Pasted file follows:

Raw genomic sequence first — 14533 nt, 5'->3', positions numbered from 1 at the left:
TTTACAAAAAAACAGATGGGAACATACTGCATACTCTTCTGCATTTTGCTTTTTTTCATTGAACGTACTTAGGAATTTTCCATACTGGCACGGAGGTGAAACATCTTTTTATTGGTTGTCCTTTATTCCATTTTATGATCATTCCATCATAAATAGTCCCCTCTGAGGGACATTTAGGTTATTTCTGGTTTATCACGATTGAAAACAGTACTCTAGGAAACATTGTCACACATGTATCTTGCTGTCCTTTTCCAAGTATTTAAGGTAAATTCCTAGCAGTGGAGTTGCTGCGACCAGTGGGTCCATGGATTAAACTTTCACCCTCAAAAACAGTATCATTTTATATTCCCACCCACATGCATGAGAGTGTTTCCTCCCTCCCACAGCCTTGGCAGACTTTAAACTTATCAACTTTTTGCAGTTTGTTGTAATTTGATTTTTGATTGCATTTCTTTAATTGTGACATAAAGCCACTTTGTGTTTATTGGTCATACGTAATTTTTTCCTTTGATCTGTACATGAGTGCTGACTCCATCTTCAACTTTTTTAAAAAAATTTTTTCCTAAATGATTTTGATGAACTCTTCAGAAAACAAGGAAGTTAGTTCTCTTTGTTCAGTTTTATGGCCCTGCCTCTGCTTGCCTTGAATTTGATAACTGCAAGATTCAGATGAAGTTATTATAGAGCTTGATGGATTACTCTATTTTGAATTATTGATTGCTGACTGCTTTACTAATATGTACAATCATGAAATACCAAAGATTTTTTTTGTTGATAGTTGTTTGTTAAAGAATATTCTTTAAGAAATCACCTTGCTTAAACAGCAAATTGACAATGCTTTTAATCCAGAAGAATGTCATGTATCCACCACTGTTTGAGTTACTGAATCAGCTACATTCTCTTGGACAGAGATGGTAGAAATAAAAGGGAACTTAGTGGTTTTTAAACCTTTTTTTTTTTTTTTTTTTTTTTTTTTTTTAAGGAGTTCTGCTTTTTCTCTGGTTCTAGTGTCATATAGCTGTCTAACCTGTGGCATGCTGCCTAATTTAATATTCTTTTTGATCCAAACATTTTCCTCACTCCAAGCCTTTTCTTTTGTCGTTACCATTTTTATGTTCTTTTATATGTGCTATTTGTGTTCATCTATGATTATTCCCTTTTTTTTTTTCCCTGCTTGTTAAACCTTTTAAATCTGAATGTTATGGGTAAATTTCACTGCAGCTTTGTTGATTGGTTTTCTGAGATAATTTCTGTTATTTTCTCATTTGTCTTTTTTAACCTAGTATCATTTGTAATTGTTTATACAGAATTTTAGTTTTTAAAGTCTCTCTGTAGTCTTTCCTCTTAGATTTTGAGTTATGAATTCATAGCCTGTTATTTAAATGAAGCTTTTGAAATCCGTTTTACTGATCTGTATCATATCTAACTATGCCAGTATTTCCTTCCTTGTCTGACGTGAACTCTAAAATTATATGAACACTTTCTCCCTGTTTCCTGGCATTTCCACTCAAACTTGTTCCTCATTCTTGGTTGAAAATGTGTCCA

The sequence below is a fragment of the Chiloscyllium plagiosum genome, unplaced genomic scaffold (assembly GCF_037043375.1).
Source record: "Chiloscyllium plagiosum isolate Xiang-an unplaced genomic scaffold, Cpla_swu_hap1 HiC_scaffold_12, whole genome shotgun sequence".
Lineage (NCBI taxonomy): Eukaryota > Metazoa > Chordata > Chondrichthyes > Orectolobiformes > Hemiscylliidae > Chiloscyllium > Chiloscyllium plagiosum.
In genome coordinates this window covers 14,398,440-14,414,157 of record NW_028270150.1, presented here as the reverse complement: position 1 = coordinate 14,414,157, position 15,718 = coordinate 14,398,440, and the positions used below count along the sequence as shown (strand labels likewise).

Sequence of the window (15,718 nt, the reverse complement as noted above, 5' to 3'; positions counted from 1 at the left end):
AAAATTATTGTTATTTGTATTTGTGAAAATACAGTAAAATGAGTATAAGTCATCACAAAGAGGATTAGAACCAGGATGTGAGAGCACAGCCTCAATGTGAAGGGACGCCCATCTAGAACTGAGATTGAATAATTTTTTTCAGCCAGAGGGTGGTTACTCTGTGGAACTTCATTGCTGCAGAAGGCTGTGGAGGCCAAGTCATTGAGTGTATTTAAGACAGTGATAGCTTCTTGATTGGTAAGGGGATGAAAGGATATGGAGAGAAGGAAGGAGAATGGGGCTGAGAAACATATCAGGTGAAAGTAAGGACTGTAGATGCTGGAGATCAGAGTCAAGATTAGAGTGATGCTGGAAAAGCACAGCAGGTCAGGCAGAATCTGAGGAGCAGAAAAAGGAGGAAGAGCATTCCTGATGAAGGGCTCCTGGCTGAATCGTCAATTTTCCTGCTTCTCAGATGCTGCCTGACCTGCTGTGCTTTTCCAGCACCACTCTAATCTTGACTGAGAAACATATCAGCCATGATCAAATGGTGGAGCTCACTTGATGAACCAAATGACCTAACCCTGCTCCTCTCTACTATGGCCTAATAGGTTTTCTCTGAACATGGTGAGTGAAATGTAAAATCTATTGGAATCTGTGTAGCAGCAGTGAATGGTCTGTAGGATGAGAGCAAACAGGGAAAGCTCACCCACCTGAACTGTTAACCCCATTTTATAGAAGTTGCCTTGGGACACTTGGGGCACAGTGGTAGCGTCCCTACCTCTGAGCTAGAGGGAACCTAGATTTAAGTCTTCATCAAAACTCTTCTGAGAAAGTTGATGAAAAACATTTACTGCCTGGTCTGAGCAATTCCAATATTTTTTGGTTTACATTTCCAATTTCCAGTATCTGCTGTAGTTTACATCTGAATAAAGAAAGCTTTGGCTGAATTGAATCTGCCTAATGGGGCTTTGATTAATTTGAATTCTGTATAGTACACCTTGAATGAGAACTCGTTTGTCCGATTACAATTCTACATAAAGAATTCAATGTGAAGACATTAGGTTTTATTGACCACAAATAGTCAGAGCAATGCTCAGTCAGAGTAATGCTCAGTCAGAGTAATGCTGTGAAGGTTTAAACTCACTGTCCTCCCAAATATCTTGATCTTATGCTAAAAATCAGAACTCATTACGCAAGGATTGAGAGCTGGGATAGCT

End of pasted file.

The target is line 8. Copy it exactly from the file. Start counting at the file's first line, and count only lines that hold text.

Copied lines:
AAAATTATTGTTATTTGTATTTGTGAAAATACAGTAAAATGAGTATAAGTCATCACAAAGAGGATTAGAACCAGGATGTGAGAGCACAGCCTCAATGTGAAGGGACGCCCATCTAGAACTGAGATTGAATAATTTTTTTCAGCCAGAGGGTGGTTACTCTGTGGAACTTCATTGCTGCAGAAGGCTGTGGAGGCCAAGTCATTGAGTGTATTTAAGACAGTGATAGCTTCTTGATTGGTAAGGGGATGAAAGGATATGGAGAGAAGGAAGGAGAATGGGGCTGAGAAACATATCAGGTGAAAGTAAGGACTGTAGATGCTGGAGATCAGAGTCAAGATTAGAGTGATGCTGGAAAAGCACAGCAGGTCAGGCAGAATCTGAGGAGCAGAAAAAGGAGGAAGAGCATTCCTGATGAAGGGCTCCTGGCTGAATCGTCAATTTTCCTGCTTCTCAGATGCTGCCTGACCTGCTGTGCTTTTCCAGCACCACTCTAATCTTGACTGAGAAACATATCAGCCATGATCAAATGGTGGAGCTCACTTGATGAACCAAATGACCTAACCCTGCTCCTCTCTACTATGGCCTAATAGGTTTTCTCTGAACATGGTGAGTGAAATGTAAAATCTATTGGAATCTGTGTAGCAGCAGTGAATGGTCTGTAGGATGAGAGCAAACAGGGAAAGCTCACCCACCTGAACTGTTAACCCCATTTTATAGAAGTTGCCTTGGGACACTTGGGGCACAGTGGTAGCGTCCCTACCTCTGAGCTAGAGGGAACCTAGATTTAAGTCTTCATCAAAACTCTTCTGAGAAAGTTGATGAAAAACATTTACTGCCTGGTCTGAGCAATTCCAATATTTTTTGGTTTACATTTCCAATTTCCAGTATCTGCTGTAGTTTACATCTGAATAAAGAAAGCTTTGGCTGAATTGAATCTGCCTAATGGGGCTTTGATTAATTTGAATTCTGTATAGTACACCTTGAATGAGAACTCGTTTGTCCGATTACAATTCTACATAAAGAATTCAATGTGAAGACATTAGGTTTTATTGACCACAAATAGTCAGAGCAATGCTCAGTCAGAGTAATGCTCAGTCAGAGTAATGCTGTGAAGGTTTAAACTCACTGTCCTCCCAAATATCTTGATCTTATGCTAAAAATCAGAACTCATTACGCAAGGATTGAGAGCTGGGATAGCT